Video Player-Ad Interface Definition (VPAID) – What Is It? And How Does It Work?
Earlier this year Google announced that Flash videos would no longer run through its DoubleClick suite of products.
This has meant more and more attention is being paid to the VPAID spec, as advertisers and publishers seek alternatives that can offer both interactivity and increased transparency.
So this week we’re looking at exactly what VPAID (aka Video Player-Ad Interface Definition) is, how it works, and weighing up some of the pros and cons.
Let’s get started!
What is a Video Player-Ad Interface Definition (VPAID)?
Simply put, VPAID is a video ad specification that allows for extra information and tracking to be communicated to those in the supply chain.
While VAST (Video Ad Serving Template) is used to standardise ad-serving, the VPAID spec provides a mechanism for adding additional pieces of functionality beyond standard video playback and tracking – things like measuring viewability and adding interactivity to the ad.
How does it work?
Last time we discussed how a VAST file can either contain the ad itself (with tracking pixels) or a link to another VAST file. But this is a bit of an over-simplification, since the ad contained could either be a simple video file or a more complex VPAID creative.
When a file is “VPAID wrapped” like this, it means the vendor who generated the VPAID ad will be required to unwrap the VAST chain that it’s replacing, and play the intended video and fire the tracking pixels itself.
However, there are many different ways VPAID wrappers can be incorporated in the chain.
It might be that the original creative uses VPAID in order to allow interactivity like sharing buttons, then further down the chain the DSP adds its own wrapper to the mix to collect viewability data directly. Finally, an SSP like UnrulyX might add its own VPAID technology so it can also collect viewability data or provide other brand safety protection to buyers.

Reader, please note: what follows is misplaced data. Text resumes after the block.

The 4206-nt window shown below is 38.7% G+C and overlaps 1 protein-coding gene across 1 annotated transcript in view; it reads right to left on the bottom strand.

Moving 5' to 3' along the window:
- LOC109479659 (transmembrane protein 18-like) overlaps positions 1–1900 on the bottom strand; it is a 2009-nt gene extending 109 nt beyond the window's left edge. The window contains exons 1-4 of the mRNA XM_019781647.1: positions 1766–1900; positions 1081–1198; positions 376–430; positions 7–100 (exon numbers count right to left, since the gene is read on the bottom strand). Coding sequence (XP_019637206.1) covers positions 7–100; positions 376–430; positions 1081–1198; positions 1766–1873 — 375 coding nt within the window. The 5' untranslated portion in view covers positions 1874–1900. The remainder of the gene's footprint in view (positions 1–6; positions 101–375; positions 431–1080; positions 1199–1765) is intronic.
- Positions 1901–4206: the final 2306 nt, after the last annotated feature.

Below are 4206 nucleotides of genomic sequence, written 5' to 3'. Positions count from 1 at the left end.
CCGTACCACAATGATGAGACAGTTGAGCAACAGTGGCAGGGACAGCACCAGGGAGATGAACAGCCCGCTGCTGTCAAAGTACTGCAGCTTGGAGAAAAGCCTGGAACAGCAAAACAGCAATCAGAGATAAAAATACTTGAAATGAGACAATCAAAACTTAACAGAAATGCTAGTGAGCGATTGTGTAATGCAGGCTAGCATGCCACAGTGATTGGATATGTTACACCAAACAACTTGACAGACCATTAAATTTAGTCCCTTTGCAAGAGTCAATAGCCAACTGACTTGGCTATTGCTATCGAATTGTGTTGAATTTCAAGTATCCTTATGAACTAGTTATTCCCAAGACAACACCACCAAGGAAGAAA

What are the key pros and cons?
The primary benefit of VPAID is that it allows everyone in the supply chain to have visibility on the metrics and measurement that matters to them. By adding in pixel tracking and other tools at different stages, vendors are able to do their own reporting, especially for things like viewability, and don’t have to rely on a single source.
The other major benefit to advertisers is the ability to add a range of interactive elements to their ads, like making them shoppable or enabling social sharing buttons.
Unfortunately, all these extra attributes mean extra complexity, which can lead to increased error rates on publisher pages.
Ultimately, VPAID’s fate seems uncertain as its extra layers of complexity have pros and cons. While the benefits of VPAID wrapping are apparent – it provides all parties with opportunities to add value – it’s not without challenges that can result in unexpected behaviour when the ad is loaded onto publishers’ pages and users’ browsers.